UK’s Withdrawal from the EU

Part of Business of the House (Today) – in the House of Commons at 1:58 pm on 14th February 2019.

Alert me about debates like this

Photo of Dominic Raab Dominic Raab Conservative, Esher and Walton 1:58 pm, 14th February 2019

It is, as always, a pleasure to follow Peter Grant.

I believe that the Prime Minister and the Government deserve the time and the space in which to meet the assurances that they gave the House on 29 January to deliver a legally binding change to the backstop, and to press the Malthouse compromise as an alternative in Brussels. I want the Prime Minister to be able to deliver Brexit, and I want the Government to be able to deliver and make a success of Brexit. I also want it to be crystal clear that the only way we will leave on WTO terms is by the choice of the EU through the intransigence of its approach.

I turn first to today’s amendments. It is telling that all of them are process amendments. None of them stipulate a specific alternative strategic objective of their supporters; none say anything at all about the substance, notwithstanding their criticism of the Government. As a result none offer a credible alternative to the path set out by the Prime Minister, which of course is both written in UK law and reflects international law under the Lisbon treaty, namely that we will leave the EU on 29 March either with a deal, as is being negotiated and as I believe is still possible, or on WTO terms.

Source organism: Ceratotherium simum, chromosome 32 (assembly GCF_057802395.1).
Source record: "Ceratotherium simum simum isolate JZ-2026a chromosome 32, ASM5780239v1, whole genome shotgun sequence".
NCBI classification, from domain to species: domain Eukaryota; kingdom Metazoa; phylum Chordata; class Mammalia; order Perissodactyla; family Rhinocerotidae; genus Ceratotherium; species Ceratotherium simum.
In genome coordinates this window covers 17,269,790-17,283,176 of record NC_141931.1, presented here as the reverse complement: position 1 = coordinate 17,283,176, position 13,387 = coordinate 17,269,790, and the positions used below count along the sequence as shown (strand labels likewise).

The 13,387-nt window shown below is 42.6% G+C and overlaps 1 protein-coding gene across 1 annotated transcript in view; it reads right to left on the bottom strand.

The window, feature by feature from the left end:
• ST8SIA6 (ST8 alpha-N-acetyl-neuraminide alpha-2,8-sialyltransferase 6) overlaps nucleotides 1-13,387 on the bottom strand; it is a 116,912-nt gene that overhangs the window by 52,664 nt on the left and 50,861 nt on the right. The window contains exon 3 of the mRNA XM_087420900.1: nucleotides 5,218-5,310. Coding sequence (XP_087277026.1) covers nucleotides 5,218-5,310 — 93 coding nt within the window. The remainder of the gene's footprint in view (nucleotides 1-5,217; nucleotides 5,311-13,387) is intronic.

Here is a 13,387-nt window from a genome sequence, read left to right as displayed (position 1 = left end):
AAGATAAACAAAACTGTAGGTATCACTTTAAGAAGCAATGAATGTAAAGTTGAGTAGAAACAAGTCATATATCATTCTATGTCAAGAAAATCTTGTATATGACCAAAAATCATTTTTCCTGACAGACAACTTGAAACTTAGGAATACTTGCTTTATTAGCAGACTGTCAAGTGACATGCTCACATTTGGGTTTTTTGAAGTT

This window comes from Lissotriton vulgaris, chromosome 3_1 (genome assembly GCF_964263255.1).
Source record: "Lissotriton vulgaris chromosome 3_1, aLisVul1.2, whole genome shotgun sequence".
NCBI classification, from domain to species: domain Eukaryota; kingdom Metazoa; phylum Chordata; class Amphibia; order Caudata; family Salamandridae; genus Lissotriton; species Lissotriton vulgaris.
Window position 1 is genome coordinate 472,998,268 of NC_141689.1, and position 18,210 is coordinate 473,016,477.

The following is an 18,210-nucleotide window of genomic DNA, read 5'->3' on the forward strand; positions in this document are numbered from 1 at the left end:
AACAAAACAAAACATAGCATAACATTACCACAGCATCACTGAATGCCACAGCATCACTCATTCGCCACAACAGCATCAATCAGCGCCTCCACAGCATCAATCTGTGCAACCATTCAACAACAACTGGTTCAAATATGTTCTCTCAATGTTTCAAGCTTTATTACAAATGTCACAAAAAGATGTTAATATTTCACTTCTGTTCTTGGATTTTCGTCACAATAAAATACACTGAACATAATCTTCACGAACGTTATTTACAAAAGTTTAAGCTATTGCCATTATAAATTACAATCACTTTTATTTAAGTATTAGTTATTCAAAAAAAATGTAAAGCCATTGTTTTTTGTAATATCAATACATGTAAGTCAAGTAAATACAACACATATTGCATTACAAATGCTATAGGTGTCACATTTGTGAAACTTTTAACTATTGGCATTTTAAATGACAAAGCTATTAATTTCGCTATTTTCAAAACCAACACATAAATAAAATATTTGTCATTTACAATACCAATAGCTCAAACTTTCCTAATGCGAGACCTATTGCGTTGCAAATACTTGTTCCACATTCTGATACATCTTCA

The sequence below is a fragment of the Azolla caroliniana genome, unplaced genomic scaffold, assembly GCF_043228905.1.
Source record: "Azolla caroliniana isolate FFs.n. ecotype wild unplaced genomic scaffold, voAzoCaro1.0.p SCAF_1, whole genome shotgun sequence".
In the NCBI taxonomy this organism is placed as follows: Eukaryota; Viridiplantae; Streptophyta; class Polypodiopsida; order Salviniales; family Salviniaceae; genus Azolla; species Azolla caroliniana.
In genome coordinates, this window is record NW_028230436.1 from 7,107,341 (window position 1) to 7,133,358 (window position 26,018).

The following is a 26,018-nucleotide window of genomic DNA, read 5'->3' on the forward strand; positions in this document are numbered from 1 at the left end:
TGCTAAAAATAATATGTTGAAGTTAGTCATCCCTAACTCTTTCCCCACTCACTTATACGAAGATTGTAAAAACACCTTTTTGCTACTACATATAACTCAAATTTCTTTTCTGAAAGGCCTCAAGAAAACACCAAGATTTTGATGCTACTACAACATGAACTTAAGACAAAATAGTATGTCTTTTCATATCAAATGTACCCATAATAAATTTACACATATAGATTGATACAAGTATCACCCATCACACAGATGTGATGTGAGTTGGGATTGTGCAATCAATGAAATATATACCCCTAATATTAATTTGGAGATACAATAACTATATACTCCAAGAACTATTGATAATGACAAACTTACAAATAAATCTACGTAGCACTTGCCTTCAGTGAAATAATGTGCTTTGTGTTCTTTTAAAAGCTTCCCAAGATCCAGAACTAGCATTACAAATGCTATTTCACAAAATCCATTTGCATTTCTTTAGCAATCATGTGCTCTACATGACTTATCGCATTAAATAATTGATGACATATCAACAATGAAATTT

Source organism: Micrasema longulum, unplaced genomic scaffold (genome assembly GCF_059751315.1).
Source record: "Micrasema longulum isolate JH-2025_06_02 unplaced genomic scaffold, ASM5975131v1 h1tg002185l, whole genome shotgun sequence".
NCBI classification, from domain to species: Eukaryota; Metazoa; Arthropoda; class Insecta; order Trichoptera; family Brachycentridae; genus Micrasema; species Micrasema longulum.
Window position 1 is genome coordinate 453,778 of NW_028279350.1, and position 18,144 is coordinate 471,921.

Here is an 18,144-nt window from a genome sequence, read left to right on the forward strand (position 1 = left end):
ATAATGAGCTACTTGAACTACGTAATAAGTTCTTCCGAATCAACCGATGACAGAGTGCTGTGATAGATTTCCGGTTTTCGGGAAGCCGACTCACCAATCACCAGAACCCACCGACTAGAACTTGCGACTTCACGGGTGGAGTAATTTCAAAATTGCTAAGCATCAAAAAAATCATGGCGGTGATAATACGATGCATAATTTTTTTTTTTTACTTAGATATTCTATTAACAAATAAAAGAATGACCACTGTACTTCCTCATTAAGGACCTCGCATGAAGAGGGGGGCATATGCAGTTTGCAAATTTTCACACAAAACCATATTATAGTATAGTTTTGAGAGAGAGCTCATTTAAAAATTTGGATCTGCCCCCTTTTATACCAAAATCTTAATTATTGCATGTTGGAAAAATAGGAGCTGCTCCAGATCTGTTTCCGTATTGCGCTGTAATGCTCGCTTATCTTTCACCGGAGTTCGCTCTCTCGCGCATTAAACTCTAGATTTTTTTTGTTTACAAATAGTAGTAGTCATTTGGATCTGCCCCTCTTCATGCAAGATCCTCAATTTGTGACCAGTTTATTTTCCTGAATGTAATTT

We need to make sure we leave the EU on 29 March. We need it for the certainty and clarity businesses require, and we need it for the finality that the public want: an end to the tortuous haggle with Brussels, an end to the distraction and the displacement of all the other activity in this place and in government at large that has inevitably followed Brexit. It seems to me that extending article 50 cannot make any of the problems or challenges that we face easier; it can only make them worse. It is also clear that the EU will not agree unless there is a clear alternative model on the table that is reasonably deliverable within a finite period of time. Of course, some of the objections that have been made—it requires legislation, or it requires the Norway model, or some other whizzy idea that is no doubt being conjured up by thoughtful minds on the Opposition side of the House, and indeed on mine—would require time both to legislate and negotiate. We do not have that time, and the EU would not accept it.